• Technical corrections to updates definitions throughout the law to provide uniformity and continuity throughout the law.

 

Vermonters With Medicare Saved More Than $4.8 Million On Prescription Drugs In 2011

Senator Leahy hailed new tallies released on Thursday, showing that Vermonters with Medicare saved $4,849,624 on their prescription drugs in 2011 under health care reforms enacted through the Affordable Care Act (ACA).

New totals released by the U.S. Department of Health and Human Services focus on Medicare enrollees hit by the earlier prescription drug coverage gap – the so-called “donut hole -- that was created when the prescription drug benefit was added to Medicare.  On average, the 6,795 Vermonters affected by the coverage gap saved an average of $714 on the cost of their prescription drugs.

The health care reforms mean a 50 percent discount on brand-name prescription drugs and last year generated a 7 percent discount on covered generic medications for people who reached the coverage limit.  This discount will rise to 14 percent in 2012.  Nationwide 3.6 million Americans covered by Medicare saved $2.1 billion on their prescription drugs in 2011 under the ACA reforms, which are on the way to completely closing the coverage gap by 2020.  By 2021, Medicare beneficiaries will have saved an average of nearly $4,200 between 2011 and 2021, and those with high prescription costs could save as much as $16,000 in that same period.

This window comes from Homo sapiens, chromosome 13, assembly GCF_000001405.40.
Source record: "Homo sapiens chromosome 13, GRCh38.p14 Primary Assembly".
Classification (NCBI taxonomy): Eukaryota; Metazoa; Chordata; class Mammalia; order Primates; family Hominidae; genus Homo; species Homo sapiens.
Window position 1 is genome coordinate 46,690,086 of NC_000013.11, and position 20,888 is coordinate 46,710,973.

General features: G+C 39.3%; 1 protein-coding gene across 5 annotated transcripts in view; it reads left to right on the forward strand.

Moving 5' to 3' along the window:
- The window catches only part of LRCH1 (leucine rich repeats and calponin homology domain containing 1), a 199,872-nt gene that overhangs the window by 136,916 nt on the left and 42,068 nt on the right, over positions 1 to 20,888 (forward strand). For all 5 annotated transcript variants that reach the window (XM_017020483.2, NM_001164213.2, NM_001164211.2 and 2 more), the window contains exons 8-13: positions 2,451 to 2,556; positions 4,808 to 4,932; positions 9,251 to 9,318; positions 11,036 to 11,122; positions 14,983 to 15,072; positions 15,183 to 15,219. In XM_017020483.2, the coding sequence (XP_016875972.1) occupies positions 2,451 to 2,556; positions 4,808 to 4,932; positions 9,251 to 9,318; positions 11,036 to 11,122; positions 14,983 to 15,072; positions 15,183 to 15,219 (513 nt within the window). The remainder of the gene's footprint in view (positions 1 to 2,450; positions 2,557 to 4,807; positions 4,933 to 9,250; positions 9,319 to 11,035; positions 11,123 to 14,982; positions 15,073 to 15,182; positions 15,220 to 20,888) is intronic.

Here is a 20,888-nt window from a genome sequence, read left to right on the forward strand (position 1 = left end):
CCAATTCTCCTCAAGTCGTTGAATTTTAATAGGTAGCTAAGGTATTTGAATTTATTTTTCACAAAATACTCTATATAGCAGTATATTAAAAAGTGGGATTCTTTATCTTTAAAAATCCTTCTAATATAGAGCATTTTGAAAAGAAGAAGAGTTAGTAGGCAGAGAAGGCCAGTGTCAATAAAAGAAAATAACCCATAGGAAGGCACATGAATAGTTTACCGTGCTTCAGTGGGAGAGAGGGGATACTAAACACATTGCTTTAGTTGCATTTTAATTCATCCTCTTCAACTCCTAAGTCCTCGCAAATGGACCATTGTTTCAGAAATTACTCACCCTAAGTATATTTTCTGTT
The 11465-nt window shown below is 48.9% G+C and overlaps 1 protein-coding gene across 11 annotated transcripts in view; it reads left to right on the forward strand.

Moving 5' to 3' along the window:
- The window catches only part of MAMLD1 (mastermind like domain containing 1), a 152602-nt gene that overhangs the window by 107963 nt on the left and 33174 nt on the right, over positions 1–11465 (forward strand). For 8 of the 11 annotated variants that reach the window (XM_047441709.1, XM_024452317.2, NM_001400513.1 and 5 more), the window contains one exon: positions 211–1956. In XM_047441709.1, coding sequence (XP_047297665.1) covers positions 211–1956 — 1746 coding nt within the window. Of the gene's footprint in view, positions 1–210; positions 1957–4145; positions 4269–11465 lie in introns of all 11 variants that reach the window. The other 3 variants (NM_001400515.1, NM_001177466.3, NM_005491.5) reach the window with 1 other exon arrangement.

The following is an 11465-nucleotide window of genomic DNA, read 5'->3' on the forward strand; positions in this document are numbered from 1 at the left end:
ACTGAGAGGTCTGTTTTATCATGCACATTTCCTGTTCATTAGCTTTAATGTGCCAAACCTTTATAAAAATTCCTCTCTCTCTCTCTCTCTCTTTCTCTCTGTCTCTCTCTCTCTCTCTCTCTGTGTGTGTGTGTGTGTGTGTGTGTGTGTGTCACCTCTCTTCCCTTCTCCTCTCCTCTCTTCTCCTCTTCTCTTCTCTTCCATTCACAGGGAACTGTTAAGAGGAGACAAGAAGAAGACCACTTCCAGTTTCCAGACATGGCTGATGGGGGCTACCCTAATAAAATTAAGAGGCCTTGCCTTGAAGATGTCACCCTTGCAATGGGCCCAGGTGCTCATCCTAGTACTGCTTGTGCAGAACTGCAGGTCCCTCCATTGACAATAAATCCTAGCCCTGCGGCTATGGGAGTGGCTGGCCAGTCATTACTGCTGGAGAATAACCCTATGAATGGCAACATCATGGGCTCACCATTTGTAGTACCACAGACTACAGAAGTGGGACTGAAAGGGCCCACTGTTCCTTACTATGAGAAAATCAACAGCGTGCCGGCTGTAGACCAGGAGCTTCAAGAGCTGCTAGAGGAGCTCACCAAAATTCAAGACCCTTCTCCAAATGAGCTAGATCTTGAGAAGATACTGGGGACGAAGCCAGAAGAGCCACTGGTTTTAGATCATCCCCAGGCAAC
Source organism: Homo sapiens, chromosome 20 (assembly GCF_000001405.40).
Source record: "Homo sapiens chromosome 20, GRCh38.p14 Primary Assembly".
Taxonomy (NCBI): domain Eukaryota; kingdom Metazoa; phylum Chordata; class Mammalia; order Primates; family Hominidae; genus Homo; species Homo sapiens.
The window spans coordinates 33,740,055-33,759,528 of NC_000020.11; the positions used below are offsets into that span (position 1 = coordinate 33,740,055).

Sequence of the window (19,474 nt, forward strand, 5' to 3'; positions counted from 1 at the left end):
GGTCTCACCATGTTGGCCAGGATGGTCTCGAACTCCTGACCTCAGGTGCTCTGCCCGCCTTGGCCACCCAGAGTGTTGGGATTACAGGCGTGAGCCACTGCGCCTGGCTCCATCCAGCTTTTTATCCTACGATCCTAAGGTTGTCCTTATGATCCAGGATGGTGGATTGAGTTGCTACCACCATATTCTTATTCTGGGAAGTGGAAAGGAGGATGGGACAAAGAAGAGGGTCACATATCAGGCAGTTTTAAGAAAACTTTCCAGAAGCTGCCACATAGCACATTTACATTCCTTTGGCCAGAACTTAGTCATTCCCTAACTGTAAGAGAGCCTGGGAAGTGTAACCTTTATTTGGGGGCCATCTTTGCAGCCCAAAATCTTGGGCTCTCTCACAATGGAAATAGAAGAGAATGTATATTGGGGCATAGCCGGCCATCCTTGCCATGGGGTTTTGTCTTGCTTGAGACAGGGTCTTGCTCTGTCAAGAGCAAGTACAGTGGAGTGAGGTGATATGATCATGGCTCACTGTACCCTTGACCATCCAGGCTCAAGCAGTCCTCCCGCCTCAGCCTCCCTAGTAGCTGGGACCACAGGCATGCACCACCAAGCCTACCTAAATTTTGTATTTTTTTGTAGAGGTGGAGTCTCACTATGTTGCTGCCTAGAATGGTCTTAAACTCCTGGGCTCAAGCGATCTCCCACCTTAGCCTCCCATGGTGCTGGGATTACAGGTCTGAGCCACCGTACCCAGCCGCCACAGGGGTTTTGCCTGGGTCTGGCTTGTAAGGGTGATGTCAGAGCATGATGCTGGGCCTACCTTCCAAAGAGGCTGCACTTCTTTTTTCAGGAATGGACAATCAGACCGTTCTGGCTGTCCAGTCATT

Senator Leahy said, “These pocketbook benefits to Vermonters under the health care reforms are all the more important in today’s difficult economy.  These savings are lightening Vermonters’ financial burdens in ways that make a real difference.”

Guard Takes A Seat At The Table: General Craig McKinley Joins Joint Chiefs Of Staff Under Leahy Guard Empowerment Reforms